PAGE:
Preparing for Transplanting
In many ways, preparing to transplant is just as important to the success of your plants as the actual process of moving them.
Choosing Tools and Materials
The tools you’ll need depend on the plant, its current health, and the surrounding environment. Here are a few tools you may need for the transplanting process:
- A spade or shovel
- A yard cart or wheelbarrow for large plants
- A garden fork
- A watering can
- A pruner
Getting the New Planting Site Ready
If you want your plant to survive and thrive, you need to make sure its new home is healthy and stable. It’s often a good idea to dig a larger hole than is actually necessary before replanting. Encourage healthy, soft soil by gently loosening it with a garden fork and applying a few inches of compost to the site.
Steps for Successful Transplanting
There are two stages of transplanting: 1) removing a plant from its existing location and 2) replanting it in its new home.
If you’re not sure how to move a plant in order to preserve its health and maximize the beauty of your garden, Blessing Landscapes is here to get the job done! But here are some tips and tricks to follow if you’re planning to DIY it.
Removing a Plant
Here’s how to successfully remove a plant from its current spot:
- Carefully dig around the plant: It’s important to go slowly and try to keep your shovel vertical rather than at an angle, to avoid cutting the roots.
- Gently lift the plant out of the ground: Be as slow and purposeful as you can.
- Take care of the root system: The goal is to remove as much of the plant’s root system as possible so it can more easily reestablish itself in its new home.
Planting in a New Location
Here’s how you can set up a transplant for success in its new home:
- Dig a hole with appropriate depth and width: You’ll want the hole to be the same size (or slightly bigger) than the hole left in the plant’s old location. At Blessing Landscapes, we add mycorrhizal fungi to the hole before placing the plant in order to provide additional nutrients and moisture.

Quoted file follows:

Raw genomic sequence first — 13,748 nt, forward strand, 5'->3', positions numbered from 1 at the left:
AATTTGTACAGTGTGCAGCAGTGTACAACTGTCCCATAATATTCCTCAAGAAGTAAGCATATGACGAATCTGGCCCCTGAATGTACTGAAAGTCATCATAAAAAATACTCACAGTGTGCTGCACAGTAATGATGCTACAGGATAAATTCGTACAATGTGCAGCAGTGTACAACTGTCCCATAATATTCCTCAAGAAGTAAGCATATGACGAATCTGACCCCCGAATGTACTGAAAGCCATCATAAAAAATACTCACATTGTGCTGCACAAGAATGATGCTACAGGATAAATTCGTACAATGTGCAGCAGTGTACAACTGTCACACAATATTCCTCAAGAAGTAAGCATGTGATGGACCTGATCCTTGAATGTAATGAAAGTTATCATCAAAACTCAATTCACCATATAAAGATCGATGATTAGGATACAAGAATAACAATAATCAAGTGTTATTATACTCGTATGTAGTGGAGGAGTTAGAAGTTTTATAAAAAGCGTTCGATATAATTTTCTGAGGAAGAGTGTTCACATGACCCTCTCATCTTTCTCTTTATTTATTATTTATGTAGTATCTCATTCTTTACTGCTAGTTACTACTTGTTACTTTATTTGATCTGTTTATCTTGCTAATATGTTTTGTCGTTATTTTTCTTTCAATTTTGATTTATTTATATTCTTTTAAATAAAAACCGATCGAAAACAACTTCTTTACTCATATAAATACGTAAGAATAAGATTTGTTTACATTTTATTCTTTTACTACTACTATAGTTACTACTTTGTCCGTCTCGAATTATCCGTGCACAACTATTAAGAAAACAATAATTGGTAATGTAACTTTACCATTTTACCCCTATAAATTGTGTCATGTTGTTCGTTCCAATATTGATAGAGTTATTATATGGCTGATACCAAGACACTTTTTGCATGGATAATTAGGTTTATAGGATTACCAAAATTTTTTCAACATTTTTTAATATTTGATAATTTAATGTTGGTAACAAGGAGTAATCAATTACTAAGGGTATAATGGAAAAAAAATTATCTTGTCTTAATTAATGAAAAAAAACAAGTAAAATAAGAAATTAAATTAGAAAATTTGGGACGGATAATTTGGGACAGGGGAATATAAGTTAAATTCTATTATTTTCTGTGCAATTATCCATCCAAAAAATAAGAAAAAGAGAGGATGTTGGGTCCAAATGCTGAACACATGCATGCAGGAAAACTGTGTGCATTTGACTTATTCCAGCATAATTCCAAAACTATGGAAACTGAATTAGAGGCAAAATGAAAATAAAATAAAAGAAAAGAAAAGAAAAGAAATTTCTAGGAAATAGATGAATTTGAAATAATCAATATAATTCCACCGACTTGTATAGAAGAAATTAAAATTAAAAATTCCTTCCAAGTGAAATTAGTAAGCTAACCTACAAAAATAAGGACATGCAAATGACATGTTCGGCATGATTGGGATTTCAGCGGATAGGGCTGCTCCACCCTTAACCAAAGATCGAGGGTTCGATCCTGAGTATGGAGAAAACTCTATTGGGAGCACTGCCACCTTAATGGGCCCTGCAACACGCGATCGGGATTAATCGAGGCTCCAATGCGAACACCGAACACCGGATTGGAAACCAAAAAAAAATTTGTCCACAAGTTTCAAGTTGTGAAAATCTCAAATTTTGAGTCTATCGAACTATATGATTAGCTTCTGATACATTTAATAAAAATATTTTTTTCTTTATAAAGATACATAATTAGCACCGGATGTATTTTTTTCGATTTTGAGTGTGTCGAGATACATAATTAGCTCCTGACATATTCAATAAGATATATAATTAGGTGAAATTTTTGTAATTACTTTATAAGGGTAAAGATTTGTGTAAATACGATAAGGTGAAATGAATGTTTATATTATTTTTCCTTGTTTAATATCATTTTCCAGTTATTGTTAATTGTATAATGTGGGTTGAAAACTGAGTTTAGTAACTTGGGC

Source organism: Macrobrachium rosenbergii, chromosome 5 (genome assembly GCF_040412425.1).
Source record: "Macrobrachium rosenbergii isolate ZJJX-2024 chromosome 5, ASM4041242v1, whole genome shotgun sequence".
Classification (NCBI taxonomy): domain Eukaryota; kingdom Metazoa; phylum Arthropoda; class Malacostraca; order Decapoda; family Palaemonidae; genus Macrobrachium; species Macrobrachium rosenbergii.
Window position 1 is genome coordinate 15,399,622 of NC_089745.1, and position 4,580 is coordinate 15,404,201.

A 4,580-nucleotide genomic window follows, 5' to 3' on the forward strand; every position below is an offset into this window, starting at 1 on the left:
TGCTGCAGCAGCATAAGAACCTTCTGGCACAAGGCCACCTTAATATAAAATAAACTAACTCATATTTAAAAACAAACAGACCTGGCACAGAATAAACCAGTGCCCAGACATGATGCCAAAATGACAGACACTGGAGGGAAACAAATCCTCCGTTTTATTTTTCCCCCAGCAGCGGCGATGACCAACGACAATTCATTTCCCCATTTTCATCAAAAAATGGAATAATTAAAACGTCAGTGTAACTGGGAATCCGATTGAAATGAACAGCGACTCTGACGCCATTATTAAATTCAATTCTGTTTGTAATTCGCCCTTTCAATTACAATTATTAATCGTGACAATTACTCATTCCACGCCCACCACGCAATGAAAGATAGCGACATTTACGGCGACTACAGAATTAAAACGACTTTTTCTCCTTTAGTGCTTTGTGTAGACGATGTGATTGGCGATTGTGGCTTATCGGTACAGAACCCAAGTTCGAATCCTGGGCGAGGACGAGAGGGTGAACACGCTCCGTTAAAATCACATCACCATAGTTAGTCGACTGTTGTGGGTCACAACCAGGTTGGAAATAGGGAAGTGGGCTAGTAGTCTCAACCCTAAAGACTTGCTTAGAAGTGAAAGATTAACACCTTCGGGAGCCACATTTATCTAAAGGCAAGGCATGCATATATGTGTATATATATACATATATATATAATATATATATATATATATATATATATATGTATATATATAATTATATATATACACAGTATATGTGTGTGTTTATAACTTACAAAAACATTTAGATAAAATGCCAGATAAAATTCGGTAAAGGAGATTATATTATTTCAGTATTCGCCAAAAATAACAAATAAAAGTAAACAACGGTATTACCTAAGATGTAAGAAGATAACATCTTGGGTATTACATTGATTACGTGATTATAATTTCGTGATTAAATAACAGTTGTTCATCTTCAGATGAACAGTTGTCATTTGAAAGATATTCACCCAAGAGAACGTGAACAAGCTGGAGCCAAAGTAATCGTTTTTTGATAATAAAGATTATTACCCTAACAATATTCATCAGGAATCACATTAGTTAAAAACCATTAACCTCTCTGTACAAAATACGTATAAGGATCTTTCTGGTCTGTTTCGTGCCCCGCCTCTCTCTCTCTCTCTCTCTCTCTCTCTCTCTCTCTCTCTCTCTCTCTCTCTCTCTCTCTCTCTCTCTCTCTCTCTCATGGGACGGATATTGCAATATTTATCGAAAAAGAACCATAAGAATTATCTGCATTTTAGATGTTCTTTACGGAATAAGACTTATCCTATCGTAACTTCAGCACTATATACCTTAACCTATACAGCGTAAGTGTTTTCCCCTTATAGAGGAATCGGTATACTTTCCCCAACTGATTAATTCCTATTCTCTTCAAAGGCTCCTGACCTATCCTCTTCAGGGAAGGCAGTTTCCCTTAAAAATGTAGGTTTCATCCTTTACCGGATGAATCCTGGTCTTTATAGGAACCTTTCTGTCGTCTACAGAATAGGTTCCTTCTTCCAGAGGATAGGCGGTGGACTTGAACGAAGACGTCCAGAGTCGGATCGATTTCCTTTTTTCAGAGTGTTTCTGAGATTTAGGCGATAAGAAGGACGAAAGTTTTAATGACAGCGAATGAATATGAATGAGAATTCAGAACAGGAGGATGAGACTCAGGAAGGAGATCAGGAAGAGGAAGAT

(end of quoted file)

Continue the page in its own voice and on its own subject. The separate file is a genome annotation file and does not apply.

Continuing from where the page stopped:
- Place the plant in the hole: Try to make sure the plant sits at the same level as it did in its old spot, with all its roots below ground level.
- Fill the hole with soil and gently tamp it down: Cover the plant’s root ball completely, but don’t pack the soil in too tightly.
- Water the transplanted plant: Give the plant a good long drink of water and then continue watering it for a few days afterward to help limit transplant shock.
Post Transplant Care
Any plant is going to experience some level of stress after transplanting. Here’s how you can care for your plants and minimize shock after they’ve been transplanted.
- Water them generously to maintain the soil.
- Monitor them closely for the next week or two and adjust the watering schedule accordingly.
- Be patient (it’s normal for plants to drop a few leaves or take a while to recover).
- Prune to remove excess or dying branches and leaves.
- Add additional nutrients with fertilizer or compost tea.
- Protect transplants from harsh weather conditions by offering temporary shade and/or adding a protective layer of mulch.
Let Blessing Landscapes Design (or Re-Design) the Garden of Your Dreams!
Whether you’re looking to relocate just a few plants or you’re completely redoing your outdoor spaces, we’re here to help! Our incredible landscape designers know how to create beautiful gardens and outdoor living spaces in a wide range of styles. We also provide the highest quality installation and maintenance services you’ll find anywhere in the PNW.
Call us at (503) 284-3557 or contact us online to get started!